doctorhousingbubble.com / January 4, 2013
I am convinced that Californians enjoy having asordid affair with real estate. The amount of justifications that get thrown around during booms and busts would be enough to fill a diagnostic manual for any aspiring psychologist. It is fairly well accepted that mortgage rates will only move in one direction from this point forward. So why would anyone lock into an artificially low rate via an ARM that is set to adjust in a short timeframe? Many Californians are opting for ARMs to compete with big money investors over the tiny crumbs of inventory out in the market. After all, home prices will be up in 5, 7, or 10 years and by that time you’ll be playing the equity ladder game once again, right? The usage of ARMs is surging for the non-investor share of buyers. A big reason is that California is largely unaffordable for the masses.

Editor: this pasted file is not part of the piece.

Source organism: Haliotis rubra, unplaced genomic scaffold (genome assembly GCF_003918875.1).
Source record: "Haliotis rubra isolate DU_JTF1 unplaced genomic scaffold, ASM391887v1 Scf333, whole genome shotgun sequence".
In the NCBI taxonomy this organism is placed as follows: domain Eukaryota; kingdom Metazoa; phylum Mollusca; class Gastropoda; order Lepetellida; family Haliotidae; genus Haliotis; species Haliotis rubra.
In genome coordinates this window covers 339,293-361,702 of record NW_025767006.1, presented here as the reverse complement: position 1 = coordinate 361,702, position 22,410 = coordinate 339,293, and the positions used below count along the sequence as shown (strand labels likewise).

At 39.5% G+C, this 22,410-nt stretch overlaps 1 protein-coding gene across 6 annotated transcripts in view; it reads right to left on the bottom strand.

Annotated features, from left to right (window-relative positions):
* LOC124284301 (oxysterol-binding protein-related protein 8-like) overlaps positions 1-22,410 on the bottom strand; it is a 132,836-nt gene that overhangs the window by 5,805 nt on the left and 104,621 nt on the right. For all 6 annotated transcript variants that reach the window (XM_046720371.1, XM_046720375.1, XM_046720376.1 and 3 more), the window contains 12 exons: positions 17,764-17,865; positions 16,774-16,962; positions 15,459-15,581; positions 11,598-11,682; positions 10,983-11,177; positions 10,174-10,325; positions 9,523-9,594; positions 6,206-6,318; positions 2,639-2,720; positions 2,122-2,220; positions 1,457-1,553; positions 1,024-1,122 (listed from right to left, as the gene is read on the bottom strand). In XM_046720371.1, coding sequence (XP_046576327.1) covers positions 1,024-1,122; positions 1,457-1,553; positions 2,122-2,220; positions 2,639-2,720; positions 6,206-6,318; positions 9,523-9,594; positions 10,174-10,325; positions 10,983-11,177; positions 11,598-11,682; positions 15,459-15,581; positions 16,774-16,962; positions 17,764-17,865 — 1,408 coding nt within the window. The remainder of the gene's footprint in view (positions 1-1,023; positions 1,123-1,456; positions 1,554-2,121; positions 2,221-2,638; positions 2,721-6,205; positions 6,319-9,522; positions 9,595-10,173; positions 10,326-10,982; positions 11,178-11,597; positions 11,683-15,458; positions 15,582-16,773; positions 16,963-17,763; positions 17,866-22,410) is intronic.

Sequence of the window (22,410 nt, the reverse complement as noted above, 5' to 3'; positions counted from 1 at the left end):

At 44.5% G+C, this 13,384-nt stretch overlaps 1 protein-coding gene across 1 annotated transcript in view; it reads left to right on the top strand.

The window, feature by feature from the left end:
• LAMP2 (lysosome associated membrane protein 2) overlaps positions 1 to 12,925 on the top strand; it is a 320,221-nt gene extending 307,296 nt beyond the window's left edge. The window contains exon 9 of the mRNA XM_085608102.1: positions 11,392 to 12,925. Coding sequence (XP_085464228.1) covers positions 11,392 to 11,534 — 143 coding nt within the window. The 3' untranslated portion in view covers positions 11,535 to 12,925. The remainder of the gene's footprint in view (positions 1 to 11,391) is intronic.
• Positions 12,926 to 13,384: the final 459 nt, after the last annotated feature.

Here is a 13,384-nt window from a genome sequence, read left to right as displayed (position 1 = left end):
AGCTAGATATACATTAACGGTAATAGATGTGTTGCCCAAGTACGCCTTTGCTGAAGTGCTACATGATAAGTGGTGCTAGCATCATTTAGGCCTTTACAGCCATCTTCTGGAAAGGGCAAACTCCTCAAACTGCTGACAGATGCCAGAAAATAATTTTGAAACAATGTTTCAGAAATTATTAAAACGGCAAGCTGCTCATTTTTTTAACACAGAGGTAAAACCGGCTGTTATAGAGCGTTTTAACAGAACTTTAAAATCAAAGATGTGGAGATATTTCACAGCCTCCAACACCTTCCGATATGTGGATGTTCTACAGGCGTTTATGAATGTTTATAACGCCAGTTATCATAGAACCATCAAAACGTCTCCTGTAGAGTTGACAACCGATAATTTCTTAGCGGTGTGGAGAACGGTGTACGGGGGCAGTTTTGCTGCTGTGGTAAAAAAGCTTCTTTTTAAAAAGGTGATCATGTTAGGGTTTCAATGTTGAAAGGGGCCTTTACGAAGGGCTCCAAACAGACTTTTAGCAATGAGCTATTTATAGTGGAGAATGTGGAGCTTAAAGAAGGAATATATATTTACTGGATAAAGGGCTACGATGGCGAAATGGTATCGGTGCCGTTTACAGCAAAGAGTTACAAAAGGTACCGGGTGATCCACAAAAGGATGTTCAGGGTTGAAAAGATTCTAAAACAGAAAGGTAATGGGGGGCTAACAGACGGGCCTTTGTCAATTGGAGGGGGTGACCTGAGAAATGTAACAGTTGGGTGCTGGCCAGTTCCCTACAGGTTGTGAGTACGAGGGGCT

Affordability reaches bubble level lows
What is amazing is that some people have somehow confused the definition of prime. Manhattan Beach is not Redondo Beach or Torrance. That should be rather clear. Just because you are near to the coast does not suddenly mean an area is crazy valuable or the next Newport Beach. Think of places like Beverly Hills or San Marino that are not near the coast but legitimately are prime. Or think of other places where this rule does not apply (i.e., Oxnard and Thousand Oaks comes to mind).
The bottom line is that affordability is very low for many parts of California again: